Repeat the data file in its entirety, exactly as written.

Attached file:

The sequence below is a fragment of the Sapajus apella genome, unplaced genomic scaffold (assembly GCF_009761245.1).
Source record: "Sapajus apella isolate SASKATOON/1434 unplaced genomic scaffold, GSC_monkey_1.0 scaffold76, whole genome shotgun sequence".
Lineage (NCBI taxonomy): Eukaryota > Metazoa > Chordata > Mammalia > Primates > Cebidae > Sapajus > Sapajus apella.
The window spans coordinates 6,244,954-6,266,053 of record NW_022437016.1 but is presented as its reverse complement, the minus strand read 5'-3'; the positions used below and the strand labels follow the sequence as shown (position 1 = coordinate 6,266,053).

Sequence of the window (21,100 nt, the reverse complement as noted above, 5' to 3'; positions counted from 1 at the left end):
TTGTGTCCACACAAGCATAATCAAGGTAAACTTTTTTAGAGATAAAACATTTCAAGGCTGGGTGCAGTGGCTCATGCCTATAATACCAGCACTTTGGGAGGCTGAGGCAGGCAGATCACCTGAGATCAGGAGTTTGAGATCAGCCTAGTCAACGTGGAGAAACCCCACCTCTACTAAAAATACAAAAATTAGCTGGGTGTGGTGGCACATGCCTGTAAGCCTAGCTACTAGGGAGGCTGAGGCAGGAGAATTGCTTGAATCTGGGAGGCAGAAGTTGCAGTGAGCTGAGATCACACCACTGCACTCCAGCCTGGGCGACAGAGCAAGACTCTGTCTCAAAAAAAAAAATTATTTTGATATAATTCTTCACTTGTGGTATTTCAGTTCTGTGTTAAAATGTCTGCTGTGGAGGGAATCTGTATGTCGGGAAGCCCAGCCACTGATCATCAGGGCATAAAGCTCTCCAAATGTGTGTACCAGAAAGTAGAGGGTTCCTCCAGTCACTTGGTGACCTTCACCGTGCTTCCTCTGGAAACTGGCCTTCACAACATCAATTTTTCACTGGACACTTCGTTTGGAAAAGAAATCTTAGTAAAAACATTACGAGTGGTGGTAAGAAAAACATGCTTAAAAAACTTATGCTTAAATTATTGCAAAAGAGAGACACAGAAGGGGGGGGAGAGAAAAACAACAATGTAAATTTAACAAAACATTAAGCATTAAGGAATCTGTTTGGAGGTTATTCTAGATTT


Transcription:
The sequence below is a fragment of the Sapajus apella genome, unplaced genomic scaffold (assembly GCF_009761245.1).
Source record: "Sapajus apella isolate SASKATOON/1434 unplaced genomic scaffold, GSC_monkey_1.0 scaffold76, whole genome shotgun sequence".
Lineage (NCBI taxonomy): Eukaryota > Metazoa > Chordata > Mammalia > Primates > Cebidae > Sapajus > Sapajus apella.
The window spans coordinates 6,244,954-6,266,053 of record NW_022437016.1 but is presented as its reverse complement, the minus strand read 5'-3'; the positions used below and the strand labels follow the sequence as shown (position 1 = coordinate 6,266,053).

Sequence of the window (21,100 nt, the reverse complement as noted above, 5' to 3'; positions counted from 1 at the left end):
TTGTGTCCACACAAGCATAATCAAGGTAAACTTTTTTAGAGATAAAACATTTCAAGGCTGGGTGCAGTGGCTCATGCCTATAATACCAGCACTTTGGGAGGCTGAGGCAGGCAGATCACCTGAGATCAGGAGTTTGAGATCAGCCTAGTCAACGTGGAGAAACCCCACCTCTACTAAAAATACAAAAATTAGCTGGGTGTGGTGGCACATGCCTGTAAGCCTAGCTACTAGGGAGGCTGAGGCAGGAGAATTGCTTGAATCTGGGAGGCAGAAGTTGCAGTGAGCTGAGATCACACCACTGCACTCCAGCCTGGGCGACAGAGCAAGACTCTGTCTCAAAAAAAAAAATTATTTTGATATAATTCTTCACTTGTGGTATTTCAGTTCTGTGTTAAAATGTCTGCTGTGGAGGGAATCTGTATGTCGGGAAGCCCAGCCACTGATCATCAGGGCATAAAGCTCTCCAAATGTGTGTACCAGAAAGTAGAGGGTTCCTCCAGTCACTTGGTGACCTTCACCGTGCTTCCTCTGGAAACTGGCCTTCACAACATCAATTTTTCACTGGACACTTCGTTTGGAAAAGAAATCTTAGTAAAAACATTACGAGTGGTGGTAAGAAAAACATGCTTAAAAAACTTATGCTTAAATTATTGCAAAAGAGAGACACAGAAGGGGGGGGAGAGAAAAACAACAATGTAAATTTAACAAAACATTAAGCATTAAGGAATCTGTTTGGAGGTTATTCTAGATTT